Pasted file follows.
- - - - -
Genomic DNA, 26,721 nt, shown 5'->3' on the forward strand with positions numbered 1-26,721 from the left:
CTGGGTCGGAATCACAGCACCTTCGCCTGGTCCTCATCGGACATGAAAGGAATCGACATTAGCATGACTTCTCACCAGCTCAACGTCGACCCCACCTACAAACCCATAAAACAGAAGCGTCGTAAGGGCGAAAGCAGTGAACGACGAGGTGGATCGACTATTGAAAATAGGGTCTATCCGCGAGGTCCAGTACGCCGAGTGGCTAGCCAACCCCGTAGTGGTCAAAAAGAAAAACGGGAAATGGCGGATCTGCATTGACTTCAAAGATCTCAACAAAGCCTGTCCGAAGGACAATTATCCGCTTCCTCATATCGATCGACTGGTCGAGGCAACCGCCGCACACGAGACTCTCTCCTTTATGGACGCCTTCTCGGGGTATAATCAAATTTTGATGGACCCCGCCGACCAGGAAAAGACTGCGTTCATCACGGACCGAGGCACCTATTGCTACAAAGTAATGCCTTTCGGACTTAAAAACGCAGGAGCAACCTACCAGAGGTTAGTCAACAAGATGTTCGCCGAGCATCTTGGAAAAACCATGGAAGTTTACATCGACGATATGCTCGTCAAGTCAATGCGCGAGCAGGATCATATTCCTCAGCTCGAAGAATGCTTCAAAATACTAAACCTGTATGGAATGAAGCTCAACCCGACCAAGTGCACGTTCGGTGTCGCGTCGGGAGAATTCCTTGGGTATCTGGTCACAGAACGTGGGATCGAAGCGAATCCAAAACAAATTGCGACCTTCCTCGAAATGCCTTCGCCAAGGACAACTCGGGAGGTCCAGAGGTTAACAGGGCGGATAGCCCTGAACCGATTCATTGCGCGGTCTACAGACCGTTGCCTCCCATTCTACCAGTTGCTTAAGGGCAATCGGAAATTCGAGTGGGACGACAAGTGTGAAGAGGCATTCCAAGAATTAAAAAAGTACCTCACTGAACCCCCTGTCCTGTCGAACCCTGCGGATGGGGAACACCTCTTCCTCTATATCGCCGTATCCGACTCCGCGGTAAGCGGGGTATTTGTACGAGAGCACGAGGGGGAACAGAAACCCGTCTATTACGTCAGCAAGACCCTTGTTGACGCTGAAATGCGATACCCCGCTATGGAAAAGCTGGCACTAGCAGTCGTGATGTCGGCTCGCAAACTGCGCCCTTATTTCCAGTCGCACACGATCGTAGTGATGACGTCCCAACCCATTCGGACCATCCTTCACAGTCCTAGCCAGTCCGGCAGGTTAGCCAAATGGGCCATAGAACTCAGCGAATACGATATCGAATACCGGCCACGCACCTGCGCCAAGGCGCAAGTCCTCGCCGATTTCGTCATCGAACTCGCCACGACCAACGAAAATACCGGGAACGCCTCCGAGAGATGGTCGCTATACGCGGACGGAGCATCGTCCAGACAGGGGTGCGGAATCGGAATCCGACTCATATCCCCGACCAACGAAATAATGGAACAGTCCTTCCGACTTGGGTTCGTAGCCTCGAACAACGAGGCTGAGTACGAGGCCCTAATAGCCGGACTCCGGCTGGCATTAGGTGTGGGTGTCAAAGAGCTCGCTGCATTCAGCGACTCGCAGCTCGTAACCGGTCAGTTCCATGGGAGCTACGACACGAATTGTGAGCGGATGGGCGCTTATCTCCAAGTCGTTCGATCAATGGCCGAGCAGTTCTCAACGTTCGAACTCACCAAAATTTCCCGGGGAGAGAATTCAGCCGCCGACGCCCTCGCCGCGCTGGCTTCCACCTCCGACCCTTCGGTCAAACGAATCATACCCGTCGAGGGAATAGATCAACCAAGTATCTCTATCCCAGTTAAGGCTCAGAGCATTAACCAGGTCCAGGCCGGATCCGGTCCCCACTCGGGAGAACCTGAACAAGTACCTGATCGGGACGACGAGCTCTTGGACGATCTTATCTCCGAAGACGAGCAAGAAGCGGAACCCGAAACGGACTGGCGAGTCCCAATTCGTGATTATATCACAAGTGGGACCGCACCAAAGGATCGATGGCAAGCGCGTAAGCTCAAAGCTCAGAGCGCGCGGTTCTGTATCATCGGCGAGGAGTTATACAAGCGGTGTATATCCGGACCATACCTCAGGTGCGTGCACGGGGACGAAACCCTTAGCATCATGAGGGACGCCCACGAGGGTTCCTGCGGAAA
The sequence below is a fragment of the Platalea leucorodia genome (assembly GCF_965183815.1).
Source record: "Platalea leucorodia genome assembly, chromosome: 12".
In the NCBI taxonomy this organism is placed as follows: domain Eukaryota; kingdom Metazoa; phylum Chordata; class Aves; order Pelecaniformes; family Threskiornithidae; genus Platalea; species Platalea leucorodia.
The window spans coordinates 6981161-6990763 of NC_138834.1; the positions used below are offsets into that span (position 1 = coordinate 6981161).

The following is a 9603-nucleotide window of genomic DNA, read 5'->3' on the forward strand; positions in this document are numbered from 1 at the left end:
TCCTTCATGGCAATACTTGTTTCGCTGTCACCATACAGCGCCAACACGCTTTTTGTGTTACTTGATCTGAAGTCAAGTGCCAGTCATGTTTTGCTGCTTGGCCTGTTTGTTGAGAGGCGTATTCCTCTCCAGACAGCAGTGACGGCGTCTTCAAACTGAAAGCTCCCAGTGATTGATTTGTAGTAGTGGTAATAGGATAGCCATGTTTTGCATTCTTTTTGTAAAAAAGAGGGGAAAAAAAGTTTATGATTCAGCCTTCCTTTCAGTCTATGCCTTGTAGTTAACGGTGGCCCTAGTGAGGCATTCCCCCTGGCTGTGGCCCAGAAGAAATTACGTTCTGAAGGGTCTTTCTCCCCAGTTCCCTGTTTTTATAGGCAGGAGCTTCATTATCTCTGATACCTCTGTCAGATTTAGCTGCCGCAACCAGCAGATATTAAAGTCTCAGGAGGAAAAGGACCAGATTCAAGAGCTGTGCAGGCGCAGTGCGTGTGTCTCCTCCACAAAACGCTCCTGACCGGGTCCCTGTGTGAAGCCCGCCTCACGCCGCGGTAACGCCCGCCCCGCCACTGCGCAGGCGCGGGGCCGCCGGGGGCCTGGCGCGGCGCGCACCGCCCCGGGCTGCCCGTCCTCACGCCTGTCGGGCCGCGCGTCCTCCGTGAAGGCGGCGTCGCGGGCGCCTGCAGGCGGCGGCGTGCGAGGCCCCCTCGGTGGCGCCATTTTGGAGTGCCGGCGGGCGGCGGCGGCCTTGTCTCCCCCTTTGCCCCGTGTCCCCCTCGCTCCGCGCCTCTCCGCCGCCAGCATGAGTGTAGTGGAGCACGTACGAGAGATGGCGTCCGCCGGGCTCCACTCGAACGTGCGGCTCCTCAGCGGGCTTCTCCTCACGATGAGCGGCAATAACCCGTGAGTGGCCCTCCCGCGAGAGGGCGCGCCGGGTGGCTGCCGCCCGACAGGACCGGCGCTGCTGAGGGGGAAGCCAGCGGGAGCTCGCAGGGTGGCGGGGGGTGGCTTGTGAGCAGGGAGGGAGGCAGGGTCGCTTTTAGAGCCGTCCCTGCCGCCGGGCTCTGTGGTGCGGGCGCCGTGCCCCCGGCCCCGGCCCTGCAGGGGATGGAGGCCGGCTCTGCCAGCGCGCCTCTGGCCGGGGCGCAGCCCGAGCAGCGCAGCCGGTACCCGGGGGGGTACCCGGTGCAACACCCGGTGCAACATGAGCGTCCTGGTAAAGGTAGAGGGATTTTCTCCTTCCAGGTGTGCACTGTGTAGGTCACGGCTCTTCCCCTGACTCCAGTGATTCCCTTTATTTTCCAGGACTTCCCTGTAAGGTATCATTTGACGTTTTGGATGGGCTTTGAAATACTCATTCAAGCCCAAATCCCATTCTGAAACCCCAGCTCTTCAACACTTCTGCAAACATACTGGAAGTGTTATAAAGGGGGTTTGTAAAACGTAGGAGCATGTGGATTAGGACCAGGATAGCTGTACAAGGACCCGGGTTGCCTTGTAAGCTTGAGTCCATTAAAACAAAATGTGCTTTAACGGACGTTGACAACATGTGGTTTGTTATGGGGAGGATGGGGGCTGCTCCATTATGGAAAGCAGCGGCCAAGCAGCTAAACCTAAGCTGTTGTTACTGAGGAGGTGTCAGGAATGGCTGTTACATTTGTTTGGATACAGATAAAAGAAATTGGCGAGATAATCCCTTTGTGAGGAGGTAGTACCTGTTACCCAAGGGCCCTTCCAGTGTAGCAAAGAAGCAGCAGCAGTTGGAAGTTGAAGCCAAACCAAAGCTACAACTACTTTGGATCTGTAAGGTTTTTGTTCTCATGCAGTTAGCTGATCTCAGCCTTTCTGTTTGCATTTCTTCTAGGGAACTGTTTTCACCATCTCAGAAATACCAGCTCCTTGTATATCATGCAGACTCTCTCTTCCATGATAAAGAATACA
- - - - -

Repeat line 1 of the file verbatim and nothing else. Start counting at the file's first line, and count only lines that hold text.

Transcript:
Genomic DNA, 26,721 nt, shown 5'->3' on the forward strand with positions numbered 1-26,721 from the left: